1. March 11, 2010 9:31 am

    Lots of great advice, Supriya! You really hit on one of the most important keys to success with belief in one’s self.

  2. March 11, 2010 9:59 am

    Thanks, Wendy. I know the part about believing in yourself seems like a no-brainer but it actually might be the number one obstacle for a lot of unpublished writers I know (and even published ones, I’m discovering). We beat ourselves up a lot and go up and down the emotional rollercoaster of “am I good enough?” It’s hard to push through that while also doing the job. If anything is worth doing, let’s give ourselves the credit of doing the best work we can and putting ourselves out there. For me, I’ve realized this has been most of the battle.

  3. March 11, 2010 11:36 am

    Thanks for the memories, Supriya. And I’m sure CJ appreciates you as well or she will once her head shrinks enough to fit through a doorway again.

    I liked the advice your old boss gave you about being professional in all your work. I can’t tell you the number of times I’ve cringed when I have seen typos, grammatical mistakes and misspelled words in memos and e-mails. It’s even worse in the blogging sphere because there are so many people just putting out words without editing them.

    Keep up the good work and I’m sure you’ll be on the NYT bestseller list with CJ, remembering guys like me as we hawks our books at garage sales and “Friends of the Public Library” auctions.

  4. March 11, 2010 11:37 am

    Oh, great. I made a typo myself. How unprofessional. That should be “hawk” not “hawks.” Egad, how embarrassing.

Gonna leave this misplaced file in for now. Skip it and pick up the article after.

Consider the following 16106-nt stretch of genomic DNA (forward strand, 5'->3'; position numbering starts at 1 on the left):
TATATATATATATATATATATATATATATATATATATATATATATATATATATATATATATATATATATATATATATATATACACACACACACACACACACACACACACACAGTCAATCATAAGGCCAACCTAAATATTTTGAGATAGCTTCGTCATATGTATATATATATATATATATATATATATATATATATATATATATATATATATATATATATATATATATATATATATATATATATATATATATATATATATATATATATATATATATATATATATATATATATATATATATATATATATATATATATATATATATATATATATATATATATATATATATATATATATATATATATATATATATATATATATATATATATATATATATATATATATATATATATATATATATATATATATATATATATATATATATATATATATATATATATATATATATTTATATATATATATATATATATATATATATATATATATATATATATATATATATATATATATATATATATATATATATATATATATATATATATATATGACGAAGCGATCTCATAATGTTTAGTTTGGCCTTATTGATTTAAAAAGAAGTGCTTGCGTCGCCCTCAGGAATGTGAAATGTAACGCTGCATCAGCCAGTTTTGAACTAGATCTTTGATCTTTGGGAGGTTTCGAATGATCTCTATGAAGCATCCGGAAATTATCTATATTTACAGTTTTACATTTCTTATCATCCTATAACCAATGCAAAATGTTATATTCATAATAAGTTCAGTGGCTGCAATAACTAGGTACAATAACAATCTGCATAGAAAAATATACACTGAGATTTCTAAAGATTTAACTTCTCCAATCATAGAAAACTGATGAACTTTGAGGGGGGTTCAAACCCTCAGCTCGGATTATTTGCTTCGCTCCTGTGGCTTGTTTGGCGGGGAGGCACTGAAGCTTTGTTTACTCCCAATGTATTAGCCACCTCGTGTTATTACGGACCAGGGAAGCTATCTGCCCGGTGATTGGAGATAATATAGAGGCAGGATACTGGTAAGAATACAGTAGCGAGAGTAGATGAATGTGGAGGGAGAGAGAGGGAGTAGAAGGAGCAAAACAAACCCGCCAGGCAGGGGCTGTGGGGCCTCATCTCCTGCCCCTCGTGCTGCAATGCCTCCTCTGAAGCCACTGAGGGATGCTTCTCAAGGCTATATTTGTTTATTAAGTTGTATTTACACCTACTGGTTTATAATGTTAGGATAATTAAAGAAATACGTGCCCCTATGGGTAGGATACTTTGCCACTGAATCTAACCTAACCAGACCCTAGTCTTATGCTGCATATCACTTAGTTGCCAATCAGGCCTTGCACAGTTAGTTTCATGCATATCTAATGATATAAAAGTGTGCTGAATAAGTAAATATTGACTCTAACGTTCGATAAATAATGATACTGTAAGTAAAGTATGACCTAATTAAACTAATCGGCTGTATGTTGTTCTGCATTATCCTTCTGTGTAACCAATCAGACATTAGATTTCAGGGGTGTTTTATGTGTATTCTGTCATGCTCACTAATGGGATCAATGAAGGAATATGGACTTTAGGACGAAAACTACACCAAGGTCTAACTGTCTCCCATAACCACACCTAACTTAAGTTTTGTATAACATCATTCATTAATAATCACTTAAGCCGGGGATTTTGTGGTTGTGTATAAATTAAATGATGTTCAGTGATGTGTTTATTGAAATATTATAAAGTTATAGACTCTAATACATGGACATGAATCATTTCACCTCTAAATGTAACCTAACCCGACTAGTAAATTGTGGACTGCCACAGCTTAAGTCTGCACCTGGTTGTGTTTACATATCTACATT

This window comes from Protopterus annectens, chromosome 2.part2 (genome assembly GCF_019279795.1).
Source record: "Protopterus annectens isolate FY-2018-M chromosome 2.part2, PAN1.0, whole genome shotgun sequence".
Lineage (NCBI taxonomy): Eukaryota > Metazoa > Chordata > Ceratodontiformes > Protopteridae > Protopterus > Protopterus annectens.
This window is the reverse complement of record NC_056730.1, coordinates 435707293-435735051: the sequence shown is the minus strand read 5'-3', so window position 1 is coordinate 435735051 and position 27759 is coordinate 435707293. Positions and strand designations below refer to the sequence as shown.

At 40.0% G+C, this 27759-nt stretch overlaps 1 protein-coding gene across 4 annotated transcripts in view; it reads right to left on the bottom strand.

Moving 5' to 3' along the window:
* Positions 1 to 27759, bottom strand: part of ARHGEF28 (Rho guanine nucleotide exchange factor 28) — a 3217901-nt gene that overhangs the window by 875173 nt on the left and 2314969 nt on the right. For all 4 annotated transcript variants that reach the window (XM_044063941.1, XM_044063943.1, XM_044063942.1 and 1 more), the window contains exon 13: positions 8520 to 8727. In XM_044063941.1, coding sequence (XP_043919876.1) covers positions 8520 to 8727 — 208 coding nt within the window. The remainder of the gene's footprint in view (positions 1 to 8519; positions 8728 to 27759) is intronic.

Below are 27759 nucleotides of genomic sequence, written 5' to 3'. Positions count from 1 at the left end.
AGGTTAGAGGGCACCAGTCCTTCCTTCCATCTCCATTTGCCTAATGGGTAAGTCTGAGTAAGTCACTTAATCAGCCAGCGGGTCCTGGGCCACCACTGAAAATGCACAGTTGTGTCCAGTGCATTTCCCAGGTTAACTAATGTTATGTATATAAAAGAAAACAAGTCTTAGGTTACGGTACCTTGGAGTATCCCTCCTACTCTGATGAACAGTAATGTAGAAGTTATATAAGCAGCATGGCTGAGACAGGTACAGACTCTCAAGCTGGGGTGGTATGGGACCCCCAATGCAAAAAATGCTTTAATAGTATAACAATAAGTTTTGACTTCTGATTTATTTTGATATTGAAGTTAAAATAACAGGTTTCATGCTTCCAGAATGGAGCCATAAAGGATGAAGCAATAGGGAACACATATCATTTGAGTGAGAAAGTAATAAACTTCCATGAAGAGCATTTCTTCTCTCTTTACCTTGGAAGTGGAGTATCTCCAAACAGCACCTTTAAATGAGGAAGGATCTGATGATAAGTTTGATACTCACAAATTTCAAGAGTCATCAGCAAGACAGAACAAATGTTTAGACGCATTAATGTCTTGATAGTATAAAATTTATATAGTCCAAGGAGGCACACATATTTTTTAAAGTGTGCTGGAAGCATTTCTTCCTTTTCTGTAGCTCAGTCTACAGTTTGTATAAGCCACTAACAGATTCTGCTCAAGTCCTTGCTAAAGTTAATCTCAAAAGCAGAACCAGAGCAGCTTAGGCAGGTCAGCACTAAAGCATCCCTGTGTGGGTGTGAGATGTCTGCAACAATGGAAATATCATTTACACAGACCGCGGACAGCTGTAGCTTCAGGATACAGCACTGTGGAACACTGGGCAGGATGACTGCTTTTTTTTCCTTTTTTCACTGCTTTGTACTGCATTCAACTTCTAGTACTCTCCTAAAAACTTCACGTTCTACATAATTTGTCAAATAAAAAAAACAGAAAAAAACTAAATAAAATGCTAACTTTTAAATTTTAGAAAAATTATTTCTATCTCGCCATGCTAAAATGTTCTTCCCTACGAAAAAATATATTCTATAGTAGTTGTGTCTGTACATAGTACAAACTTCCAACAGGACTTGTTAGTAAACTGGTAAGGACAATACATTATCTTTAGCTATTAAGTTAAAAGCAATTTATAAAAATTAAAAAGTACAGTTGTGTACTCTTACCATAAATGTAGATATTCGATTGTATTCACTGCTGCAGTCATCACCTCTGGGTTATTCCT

• March 11, 2010 12:28 pm

      That’s it, you’re fired. But seriously, you have no idea how many times I proofed my post for today! And yeah, CJ’s been awfully quiet today. 😉

    • March 12, 2010 9:06 am

      BTW, Greg – did you know there was an edit feature under the comments section to correct your typos in comments? It’s on our admin page, I use it often 😉

  5. March 12, 2010 8:09 am

    Okay, okay. Sorry I was quiet. You know I don’t take praise well. I’m convinced someone’s going to jump out and scream “Fraud! Who the hell said you can write?”

    I’m full of confidence in myself, but art is always in the eye of the beholder, and writing, like all forms of art, is subjective to the viewer’s tastes and opinions. I’m grateful to the people that do enjoy my work, but I’m keenly aware there are going to be scores of them that don’t.

    The hardest part this past year has been trying to glean some useful advice from the people who didn’t care for my story. Sometimes the vehemence in their typed words made it impossible, other times I recognized places where my craft truly needed improvement. Like every aspect in life – it’s the delivery of the criticism that matters to the receiver and one should never use honesty as a way to hide their cruelty.

    We all know the people that may not say the words, but they are implied when they tell you something: “I’m telling you for your own good.”

    My inner thoughts on those types of people have always run toward: Really? Sounds more like you’re telling me because you can’t wait to get the nasty words out and feel self-superior.

    So thank you for the praise, Supriya. Yes, this may have been a round about way of getting to the point – but I don’t truly feel worthy. I’m just like every other writer struggling to make it. I dream, I worry, I obsess, I self-doubt and at times I hate my work. All of us go through it– but having a good group of friends can help you stay focused and on track, and I’m grateful for every writer I know and can call a friend.

    Trust me – I’ve run into way too many “peers” that told me I can’t write and that perhaps in a few more years of hard work I’ll be able to produce something worthy. You have to listen to your supporters and ignore the naysayers. I believe our group will make it in this business because we work hard and write well. There’s a lot of crap out there if you haven’t noticed.

    And pretty soon, there will be one more vampire book. Which of course, lots of people will tell you we really don’t need 😉

    Oh, and try to ignore my typos and punctuation mistakes (I’m learning, I swear!!), I need an editor in order to sound like I really know how to write. 😀